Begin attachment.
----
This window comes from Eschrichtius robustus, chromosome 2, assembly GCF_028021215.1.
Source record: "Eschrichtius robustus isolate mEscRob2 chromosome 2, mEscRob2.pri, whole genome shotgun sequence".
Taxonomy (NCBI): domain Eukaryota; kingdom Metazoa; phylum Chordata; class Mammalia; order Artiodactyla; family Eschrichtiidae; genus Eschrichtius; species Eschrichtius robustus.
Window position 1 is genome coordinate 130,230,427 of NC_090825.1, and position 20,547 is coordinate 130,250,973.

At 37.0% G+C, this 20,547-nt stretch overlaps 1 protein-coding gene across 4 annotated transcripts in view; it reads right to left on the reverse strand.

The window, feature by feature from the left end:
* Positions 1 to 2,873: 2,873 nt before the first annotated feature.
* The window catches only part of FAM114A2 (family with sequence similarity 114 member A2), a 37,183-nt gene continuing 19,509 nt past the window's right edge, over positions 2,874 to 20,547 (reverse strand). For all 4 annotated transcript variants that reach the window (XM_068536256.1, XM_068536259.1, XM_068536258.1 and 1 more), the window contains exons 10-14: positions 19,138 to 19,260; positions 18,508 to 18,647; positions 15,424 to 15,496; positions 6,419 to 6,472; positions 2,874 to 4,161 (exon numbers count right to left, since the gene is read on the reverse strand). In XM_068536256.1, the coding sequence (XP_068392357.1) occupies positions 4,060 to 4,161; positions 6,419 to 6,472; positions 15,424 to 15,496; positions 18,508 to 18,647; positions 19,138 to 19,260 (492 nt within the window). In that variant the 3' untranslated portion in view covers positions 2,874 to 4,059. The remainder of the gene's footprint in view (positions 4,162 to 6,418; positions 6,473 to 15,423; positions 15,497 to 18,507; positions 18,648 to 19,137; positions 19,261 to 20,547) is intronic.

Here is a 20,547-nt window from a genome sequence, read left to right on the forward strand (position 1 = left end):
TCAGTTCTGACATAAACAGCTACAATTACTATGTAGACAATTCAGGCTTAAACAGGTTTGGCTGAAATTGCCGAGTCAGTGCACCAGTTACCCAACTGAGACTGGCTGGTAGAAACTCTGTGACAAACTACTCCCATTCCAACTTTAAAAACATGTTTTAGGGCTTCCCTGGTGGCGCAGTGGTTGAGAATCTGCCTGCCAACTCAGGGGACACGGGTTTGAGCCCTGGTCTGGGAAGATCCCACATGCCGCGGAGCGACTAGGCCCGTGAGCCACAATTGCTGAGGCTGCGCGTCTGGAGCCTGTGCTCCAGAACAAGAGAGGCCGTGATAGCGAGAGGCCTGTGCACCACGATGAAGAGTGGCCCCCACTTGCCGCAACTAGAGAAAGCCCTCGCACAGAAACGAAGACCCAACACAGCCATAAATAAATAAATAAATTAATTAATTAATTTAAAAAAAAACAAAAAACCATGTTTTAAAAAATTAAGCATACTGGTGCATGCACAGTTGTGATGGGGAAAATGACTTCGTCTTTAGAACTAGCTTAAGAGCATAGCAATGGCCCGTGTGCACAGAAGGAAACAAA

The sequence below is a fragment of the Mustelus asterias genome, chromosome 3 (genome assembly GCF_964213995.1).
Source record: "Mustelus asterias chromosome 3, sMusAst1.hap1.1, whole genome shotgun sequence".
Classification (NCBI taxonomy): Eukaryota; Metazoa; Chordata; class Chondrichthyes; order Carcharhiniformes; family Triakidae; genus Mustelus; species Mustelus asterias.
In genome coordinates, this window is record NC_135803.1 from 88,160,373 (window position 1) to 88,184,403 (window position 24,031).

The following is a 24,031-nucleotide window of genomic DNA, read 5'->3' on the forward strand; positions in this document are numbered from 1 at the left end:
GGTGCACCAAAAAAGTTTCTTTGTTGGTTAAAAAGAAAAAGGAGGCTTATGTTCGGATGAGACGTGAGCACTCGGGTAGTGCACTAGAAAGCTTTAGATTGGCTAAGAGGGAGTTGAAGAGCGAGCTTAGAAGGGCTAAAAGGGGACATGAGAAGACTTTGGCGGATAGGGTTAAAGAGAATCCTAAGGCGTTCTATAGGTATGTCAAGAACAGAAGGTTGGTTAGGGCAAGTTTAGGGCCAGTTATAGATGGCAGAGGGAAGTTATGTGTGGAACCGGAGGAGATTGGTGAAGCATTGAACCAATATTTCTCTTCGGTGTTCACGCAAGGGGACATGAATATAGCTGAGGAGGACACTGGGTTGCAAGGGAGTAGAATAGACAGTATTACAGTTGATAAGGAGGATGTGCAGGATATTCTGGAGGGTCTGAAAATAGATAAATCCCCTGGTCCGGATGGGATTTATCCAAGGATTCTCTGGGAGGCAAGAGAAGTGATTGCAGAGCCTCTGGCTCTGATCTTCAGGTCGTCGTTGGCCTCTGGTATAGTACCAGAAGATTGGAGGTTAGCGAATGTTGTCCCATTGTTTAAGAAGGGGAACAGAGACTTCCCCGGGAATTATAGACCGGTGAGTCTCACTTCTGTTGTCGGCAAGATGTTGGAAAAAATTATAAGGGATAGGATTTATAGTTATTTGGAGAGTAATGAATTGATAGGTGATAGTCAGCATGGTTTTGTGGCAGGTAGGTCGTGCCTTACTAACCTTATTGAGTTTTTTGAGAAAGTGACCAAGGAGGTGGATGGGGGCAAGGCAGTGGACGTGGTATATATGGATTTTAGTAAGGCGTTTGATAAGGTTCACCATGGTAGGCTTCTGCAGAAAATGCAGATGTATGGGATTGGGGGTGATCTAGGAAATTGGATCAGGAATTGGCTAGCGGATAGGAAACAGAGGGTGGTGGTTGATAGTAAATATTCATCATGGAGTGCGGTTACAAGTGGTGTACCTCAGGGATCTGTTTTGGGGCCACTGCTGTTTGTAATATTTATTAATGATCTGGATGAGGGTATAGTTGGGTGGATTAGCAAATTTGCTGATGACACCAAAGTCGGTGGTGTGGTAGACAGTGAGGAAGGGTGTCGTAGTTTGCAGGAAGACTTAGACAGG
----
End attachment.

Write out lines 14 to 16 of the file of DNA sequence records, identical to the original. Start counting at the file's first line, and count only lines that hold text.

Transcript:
In genome coordinates, this window is record NC_135803.1 from 88,160,373 (window position 1) to 88,184,403 (window position 24,031).

The following is a 24,031-nucleotide window of genomic DNA, read 5'->3' on the forward strand; positions in this document are numbered from 1 at the left end:
GGTGCACCAAAAAAGTTTCTTTGTTGGTTAAAAAGAAAAAGGAGGCTTATGTTCGGATGAGACGTGAGCACTCGGGTAGTGCACTAGAAAGCTTTAGATTGGCTAAGAGGGAGTTGAAGAGCGAGCTTAGAAGGGCTAAAAGGGGACATGAGAAGACTTTGGCGGATAGGGTTAAAGAGAATCCTAAGGCGTTCTATAGGTATGTCAAGAACAGAAGGTTGGTTAGGGCAAGTTTAGGGCCAGTTATAGATGGCAGAGGGAAGTTATGTGTGGAACCGGAGGAGATTGGTGAAGCATTGAACCAATATTTCTCTTCGGTGTTCACGCAAGGGGACATGAATATAGCTGAGGAGGACACTGGGTTGCAAGGGAGTAGAATAGACAGTATTACAGTTGATAAGGAGGATGTGCAGGATATTCTGGAGGGTCTGAAAATAGATAAATCCCCTGGTCCGGATGGGATTTATCCAAGGATTCTCTGGGAGGCAAGAGAAGTGATTGCAGAGCCTCTGGCTCTGATCTTCAGGTCGTCGTTGGCCTCTGGTATAGTACCAGAAGATTGGAGGTTAGCGAATGTTGTCCCATTGTTTAAGAAGGGGAACAGAGACTTCCCCGGGAATTATAGACCGGTGAGTCTCACTTCTGTTGTCGGCAAGATGTTGGAAAAAATTATAAGGGATAGGATTTATAGTTATTTGGAGAGTAATGAATTGATAGGTGATAGTCAGCATGGTTTTGTGGCAGGTAGGTCGTGCCTTACTAACCTTATTGAGTTTTTTGAGAAAGTGACCAAGGAGGTGGATGGGGGCAAGGCAGTGGACGTGGTATATATGGATTTTAGTAAGGCGTTTGATAAGGTTCACCATGGTAGGCTTCTGCAGAAAATGCAGATGTATGGGATTGGGGGTGATCTAGGAAATTGGATCAGGAATTGGCTAGCGGATAGGAAACAGAGGGTGGTGGTTGATAGTAAATATTCATCATGGAGTGCGGTTACAAGTGGTGTACCTCAGGGATCTGTTTTGGGGCCACTGCTGTTTGTAATATTTATTAATGATCTGGATGAGGGTATAGTTGGGTGGATTAGCAAATTTGCTGATGACACCAAAGTCGGTGGTGTGGTAGACAGTGAGGAAGGGTGTCGTAGTTTGCAGGAAGACTTAGACAGG